2015 was certainly an eventful year in energy, with plummeting oil prices and a widely anticipated global climate conference in December. It’s less clear that it was a turning point.
Major turning points are best identified with the passage of time. With so many legitimate candidates it might seem a bit deflating to note, as the chart below reflects, that the growth pattern for US energy supplies in 2015 looks a lot like the one for 2014. Despite low prices, oil and gas output posted solid gains, at least through October, while wind and solar power contributed modestly, when compared on an energy-equivalent basis.
There are sound reasons to think that next year’s graph may look quite different, starting with oil. The petroleum industry is still in turmoil from its turning point in late 2014, when OPEC declined to cut its output quota to restore the global oil market to balance. In North America and much of the world, drilling and investment in new projects are down sharply, and US oil production is retreating from the 44-year peak it reached in April. The subsequent decline would have been even more pronounced without the contribution of new deepwater platforms in the Gulf of Mexico that were planned long before oil prices fell.
Based on data from Hybridcars.com, US sales of battery-electric vehicles (EVs) grew slightly faster than the 6% pace of the entire US car market in 2015 but still accounted for less than 0.5% of all new cars. In fact, the combined US market share of hybrids, plug-in hybrids and battery EVs fell by 18%, compared to 2014, to below 3%. This is a respectable start for vehicle electrification, but it’s not much different from the beachhead that hybrids alone occupied in 2009.
Although we might look back on this situation in a few years as a turning point, I believe that will depend on the condition of OPEC and the global oil industry, as well as the level of global oil consumption, when supply and demand come back into balance and today’s high oil inventories are drawn down.
At the launch of API’s latest State of American Energy report earlier this month I had the opportunity to ask Jack Gerard, the President and CEO of API, how he thought the current situation might change the oil and gas industry, and whether it would push it even farther towards shale development, including outside the US. His response focused on ensuring that policies will allow US producers to compete globally and build on the advantages of US resources, capital markets and rule of law to increase their share of the market.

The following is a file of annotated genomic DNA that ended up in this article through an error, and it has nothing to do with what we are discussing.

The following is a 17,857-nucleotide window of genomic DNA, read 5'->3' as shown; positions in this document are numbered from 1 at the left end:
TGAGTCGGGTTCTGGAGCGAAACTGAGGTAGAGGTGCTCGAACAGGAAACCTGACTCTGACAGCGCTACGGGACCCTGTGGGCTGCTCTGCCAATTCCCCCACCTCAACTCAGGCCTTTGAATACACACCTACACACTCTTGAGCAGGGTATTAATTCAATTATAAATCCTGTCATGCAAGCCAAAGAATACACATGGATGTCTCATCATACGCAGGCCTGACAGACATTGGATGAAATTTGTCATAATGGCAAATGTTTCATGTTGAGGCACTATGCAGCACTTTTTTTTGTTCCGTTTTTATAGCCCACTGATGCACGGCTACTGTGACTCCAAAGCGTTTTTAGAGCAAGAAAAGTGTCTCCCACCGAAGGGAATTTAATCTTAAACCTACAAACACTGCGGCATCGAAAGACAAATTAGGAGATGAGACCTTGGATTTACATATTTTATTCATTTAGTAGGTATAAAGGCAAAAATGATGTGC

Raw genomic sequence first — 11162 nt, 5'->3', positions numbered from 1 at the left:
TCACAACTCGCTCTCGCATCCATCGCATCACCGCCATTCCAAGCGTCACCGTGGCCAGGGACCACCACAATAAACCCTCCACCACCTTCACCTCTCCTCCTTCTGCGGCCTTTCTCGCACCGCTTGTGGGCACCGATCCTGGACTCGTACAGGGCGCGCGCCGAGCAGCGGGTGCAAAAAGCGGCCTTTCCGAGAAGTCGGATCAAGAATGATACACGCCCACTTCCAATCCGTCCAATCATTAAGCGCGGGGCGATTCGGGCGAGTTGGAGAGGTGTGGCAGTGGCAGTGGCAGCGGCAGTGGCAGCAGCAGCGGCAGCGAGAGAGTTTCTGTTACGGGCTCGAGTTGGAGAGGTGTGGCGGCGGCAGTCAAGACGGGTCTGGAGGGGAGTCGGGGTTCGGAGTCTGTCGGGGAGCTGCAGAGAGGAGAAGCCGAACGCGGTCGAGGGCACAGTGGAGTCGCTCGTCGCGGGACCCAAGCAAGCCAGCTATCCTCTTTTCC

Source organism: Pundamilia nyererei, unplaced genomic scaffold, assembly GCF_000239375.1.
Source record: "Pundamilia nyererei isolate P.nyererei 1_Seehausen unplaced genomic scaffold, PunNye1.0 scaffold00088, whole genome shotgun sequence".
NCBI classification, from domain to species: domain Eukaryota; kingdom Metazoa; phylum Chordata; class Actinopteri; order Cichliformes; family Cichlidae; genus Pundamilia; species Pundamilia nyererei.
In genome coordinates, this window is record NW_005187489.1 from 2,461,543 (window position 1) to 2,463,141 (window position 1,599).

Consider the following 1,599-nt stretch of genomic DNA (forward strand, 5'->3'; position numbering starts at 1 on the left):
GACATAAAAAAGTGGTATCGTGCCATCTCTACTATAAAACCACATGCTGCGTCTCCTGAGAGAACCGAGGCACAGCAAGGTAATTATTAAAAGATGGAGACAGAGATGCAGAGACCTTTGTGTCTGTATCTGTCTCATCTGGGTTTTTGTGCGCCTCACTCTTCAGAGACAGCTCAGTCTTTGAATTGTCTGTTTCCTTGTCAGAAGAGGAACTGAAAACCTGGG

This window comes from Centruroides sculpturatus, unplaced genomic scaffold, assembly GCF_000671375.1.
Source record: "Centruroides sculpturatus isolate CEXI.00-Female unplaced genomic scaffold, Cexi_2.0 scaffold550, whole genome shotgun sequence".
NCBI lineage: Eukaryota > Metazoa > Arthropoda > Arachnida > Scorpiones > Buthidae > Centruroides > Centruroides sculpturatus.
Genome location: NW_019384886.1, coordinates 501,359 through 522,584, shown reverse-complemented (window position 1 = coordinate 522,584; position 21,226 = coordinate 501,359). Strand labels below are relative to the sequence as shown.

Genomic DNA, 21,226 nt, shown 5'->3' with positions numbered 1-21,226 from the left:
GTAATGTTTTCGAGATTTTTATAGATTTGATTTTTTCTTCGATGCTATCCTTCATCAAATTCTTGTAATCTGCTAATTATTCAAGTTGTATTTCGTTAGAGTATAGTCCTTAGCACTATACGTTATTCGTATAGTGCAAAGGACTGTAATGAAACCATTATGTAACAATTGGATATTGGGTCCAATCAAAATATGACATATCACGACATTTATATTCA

As for US natural gas production, rising per-well productivity and growth in the Utica shale and Permian Basin offset less drilling in general and output declines in the Marcellus shale and elsewhere. The continued expansion of gas is remarkable, considering that natural gas futures prices (front month) averaged just $ 2.63 per million BTUs for the year and dipped below $2 in December. The LNG exports set to begin this month look very timely.
Renewable energy, mainly in the form of wind and solar power, continues to grow rapidly as its costs decline. US renewables got an unexpected boost in December when the US Congress extended the two main federal tax credits for wind, solar and other technologies, including retroactively reinstating the lapsed wind Production Tax Credit (PTC). Renewables should also benefit from the implementation of the EPA’s Clean Power Plan, and from the effect of the Paris climate agreement on the investment climate for these technologies.
We may not know for years whether the Paris Agreement was truly a turning point for climate change, as many have suggested. Another prescriptive agreement with legally binding targets, along the lines of the Kyoto Protocol, was never in the cards. However, the Paris text is replete with tentative verbs, along the lines of, “requests, invites, recognizes, aims, takes note, encourages, welcomes, etc. ” It remains up to the participating countries whether and how they fulfill their voluntary Intended Nationally Determined Contributions and financial commitments.
The Paris Agreement could turn out to be the necessary framework for firm steps by both developed and developing countries to reduce emissions and adapt to climatic changes that are already “baked in”, or it might shortly be overtaken by other events, as previous climate change measures were in the aftermath of the 2008 financial crisis. The current financial problems of the world’s largest emitter of greenhouse gases–arguably the most important signatory to the Paris Agreement–are not a positive signal.
With so many uncertainties in play, we should consider all of these potential turning points as signposts of changes that depend on other interconnected factors, if they are to lead to a future that breaks with the status quo. There are enough of them to make for a very interesting 2016, even if this wasn’t also a US presidential election year.